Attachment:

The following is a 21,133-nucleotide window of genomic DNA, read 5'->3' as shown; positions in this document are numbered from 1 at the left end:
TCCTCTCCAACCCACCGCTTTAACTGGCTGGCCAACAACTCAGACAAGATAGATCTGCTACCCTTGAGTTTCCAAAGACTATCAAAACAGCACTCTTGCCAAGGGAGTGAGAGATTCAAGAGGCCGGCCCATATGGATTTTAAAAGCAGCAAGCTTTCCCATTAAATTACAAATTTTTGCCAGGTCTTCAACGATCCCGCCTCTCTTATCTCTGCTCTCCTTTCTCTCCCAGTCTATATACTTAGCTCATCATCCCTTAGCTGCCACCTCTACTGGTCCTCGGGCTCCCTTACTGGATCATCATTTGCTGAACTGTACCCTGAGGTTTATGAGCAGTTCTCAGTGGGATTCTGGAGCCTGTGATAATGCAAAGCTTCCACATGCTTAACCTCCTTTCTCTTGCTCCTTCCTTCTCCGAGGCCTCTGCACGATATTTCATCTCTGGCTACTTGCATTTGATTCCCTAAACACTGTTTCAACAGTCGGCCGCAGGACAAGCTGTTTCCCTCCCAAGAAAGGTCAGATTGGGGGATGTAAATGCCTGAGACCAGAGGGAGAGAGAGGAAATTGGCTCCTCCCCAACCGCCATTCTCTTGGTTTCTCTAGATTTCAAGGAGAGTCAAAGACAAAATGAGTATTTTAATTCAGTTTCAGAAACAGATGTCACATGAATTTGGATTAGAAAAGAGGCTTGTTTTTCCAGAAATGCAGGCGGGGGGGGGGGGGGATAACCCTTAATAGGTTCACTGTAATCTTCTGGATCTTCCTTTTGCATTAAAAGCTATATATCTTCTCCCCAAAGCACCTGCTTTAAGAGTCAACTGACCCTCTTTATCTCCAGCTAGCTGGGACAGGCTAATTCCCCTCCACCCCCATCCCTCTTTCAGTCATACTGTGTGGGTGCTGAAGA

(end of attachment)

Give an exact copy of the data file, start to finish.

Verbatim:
The following is a 21,133-nucleotide window of genomic DNA, read 5'->3' as shown; positions in this document are numbered from 1 at the left end:
TCCTCTCCAACCCACCGCTTTAACTGGCTGGCCAACAACTCAGACAAGATAGATCTGCTACCCTTGAGTTTCCAAAGACTATCAAAACAGCACTCTTGCCAAGGGAGTGAGAGATTCAAGAGGCCGGCCCATATGGATTTTAAAAGCAGCAAGCTTTCCCATTAAATTACAAATTTTTGCCAGGTCTTCAACGATCCCGCCTCTCTTATCTCTGCTCTCCTTTCTCTCCCAGTCTATATACTTAGCTCATCATCCCTTAGCTGCCACCTCTACTGGTCCTCGGGCTCCCTTACTGGATCATCATTTGCTGAACTGTACCCTGAGGTTTATGAGCAGTTCTCAGTGGGATTCTGGAGCCTGTGATAATGCAAAGCTTCCACATGCTTAACCTCCTTTCTCTTGCTCCTTCCTTCTCCGAGGCCTCTGCACGATATTTCATCTCTGGCTACTTGCATTTGATTCCCTAAACACTGTTTCAACAGTCGGCCGCAGGACAAGCTGTTTCCCTCCCAAGAAAGGTCAGATTGGGGGATGTAAATGCCTGAGACCAGAGGGAGAGAGAGGAAATTGGCTCCTCCCCAACCGCCATTCTCTTGGTTTCTCTAGATTTCAAGGAGAGTCAAAGACAAAATGAGTATTTTAATTCAGTTTCAGAAACAGATGTCACATGAATTTGGATTAGAAAAGAGGCTTGTTTTTCCAGAAATGCAGGCGGGGGGGGGGGGGGATAACCCTTAATAGGTTCACTGTAATCTTCTGGATCTTCCTTTTGCATTAAAAGCTATATATCTTCTCCCCAAAGCACCTGCTTTAAGAGTCAACTGACCCTCTTTATCTCCAGCTAGCTGGGACAGGCTAATTCCCCTCCACCCCCATCCCTCTTTCAGTCATACTGTGTGGGTGCTGAAGA